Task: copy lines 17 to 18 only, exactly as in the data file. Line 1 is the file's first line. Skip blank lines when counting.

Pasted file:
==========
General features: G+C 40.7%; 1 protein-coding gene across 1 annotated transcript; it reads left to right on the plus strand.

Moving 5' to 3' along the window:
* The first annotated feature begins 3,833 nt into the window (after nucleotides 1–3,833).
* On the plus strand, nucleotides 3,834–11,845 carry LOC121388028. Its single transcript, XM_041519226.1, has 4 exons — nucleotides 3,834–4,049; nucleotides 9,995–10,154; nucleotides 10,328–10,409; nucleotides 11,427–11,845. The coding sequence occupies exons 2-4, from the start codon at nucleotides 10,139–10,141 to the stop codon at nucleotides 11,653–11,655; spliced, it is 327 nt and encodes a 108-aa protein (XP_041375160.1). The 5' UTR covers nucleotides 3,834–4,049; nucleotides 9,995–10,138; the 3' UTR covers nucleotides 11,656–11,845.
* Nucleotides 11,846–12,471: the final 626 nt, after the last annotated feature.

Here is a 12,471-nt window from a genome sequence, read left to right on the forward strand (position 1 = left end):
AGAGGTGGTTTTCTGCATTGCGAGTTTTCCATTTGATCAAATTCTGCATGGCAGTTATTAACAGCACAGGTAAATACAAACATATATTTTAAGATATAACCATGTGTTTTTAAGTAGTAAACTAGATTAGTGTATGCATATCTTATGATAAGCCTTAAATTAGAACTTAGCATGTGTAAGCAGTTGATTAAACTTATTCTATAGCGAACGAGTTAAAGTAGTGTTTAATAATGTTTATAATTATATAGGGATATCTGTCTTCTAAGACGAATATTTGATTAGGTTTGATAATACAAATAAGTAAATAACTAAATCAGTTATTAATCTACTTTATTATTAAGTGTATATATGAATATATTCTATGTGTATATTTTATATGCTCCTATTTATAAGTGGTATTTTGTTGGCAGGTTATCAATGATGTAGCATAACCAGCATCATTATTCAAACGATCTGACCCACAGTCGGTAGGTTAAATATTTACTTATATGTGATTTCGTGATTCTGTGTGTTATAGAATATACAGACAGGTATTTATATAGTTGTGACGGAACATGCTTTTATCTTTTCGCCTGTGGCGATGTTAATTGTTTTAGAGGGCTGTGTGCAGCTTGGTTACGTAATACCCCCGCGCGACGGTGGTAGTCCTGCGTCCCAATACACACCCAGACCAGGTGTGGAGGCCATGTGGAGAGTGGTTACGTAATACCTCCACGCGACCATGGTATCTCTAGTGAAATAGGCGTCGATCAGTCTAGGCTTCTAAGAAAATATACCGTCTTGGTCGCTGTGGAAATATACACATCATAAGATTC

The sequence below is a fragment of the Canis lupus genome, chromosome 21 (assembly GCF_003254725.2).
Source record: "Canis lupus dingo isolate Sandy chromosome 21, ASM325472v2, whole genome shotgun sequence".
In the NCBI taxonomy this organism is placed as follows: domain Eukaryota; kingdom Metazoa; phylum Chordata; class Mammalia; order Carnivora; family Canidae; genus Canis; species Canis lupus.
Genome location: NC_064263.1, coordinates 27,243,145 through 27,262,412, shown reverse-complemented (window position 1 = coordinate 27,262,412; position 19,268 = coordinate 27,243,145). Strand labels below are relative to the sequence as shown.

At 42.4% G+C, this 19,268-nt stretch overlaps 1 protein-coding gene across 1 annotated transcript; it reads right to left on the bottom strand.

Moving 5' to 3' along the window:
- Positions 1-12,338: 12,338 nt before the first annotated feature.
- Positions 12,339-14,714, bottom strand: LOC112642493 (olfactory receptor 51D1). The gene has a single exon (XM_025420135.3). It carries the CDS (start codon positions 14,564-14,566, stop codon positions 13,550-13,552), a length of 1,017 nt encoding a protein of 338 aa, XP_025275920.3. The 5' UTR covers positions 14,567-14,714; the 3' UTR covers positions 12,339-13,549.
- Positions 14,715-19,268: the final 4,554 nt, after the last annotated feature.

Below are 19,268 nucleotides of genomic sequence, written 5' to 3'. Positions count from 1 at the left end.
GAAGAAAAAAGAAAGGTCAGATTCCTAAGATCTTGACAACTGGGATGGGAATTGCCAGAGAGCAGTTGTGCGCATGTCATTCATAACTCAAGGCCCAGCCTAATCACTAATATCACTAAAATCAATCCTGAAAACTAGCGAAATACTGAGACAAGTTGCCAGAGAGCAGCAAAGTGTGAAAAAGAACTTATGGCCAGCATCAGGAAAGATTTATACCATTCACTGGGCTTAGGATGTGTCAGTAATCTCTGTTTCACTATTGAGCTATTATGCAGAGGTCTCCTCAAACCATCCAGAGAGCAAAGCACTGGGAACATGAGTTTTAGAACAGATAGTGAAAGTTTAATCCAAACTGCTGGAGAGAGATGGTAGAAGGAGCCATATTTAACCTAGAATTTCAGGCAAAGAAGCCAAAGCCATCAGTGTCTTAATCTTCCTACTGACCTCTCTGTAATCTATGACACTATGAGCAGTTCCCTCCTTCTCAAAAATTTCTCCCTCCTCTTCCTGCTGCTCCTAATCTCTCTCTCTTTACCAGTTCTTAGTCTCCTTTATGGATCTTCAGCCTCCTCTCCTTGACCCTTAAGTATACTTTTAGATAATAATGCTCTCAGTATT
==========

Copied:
Below are 19,268 nucleotides of genomic sequence, written 5' to 3'. Positions count from 1 at the left end.
GAAGAAAAAAGAAAGGTCAGATTCCTAAGATCTTGACAACTGGGATGGGAATTGCCAGAGAGCAGTTGTGCGCATGTCATTCATAACTCAAGGCCCAGCCTAATCACTAATATCACTAAAATCAATCCTGAAAACTAGCGAAATACTGAGACAAGTTGCCAGAGAGCAGCAAAGTGTGAAAAAGAACTTATGGCCAGCATCAGGAAAGATTTATACCATTCACTGGGCTTAGGATGTGTCAGTAATCTCTGTTTCACTATTGAGCTATTATGCAGAGGTCTCCTCAAACCATCCAGAGAGCAAAGCACTGGGAACATGAGTTTTAGAACAGATAGTGAAAGTTTAATCCAAACTGCTGGAGAGAGATGGTAGAAGGAGCCATATTTAACCTAGAATTTCAGGCAAAGAAGCCAAAGCCATCAGTGTCTTAATCTTCCTACTGACCTCTCTGTAATCTATGACACTATGAGCAGTTCCCTCCTTCTCAAAAATTTCTCCCTCCTCTTCCTGCTGCTCCTAATCTCTCTCTCTTTACCAGTTCTTAGTCTCCTTTATGGATCTTCAGCCTCCTCTCCTTGACCCTTAAGTATACTTTTAGATAATAATGCTCTCAGTATT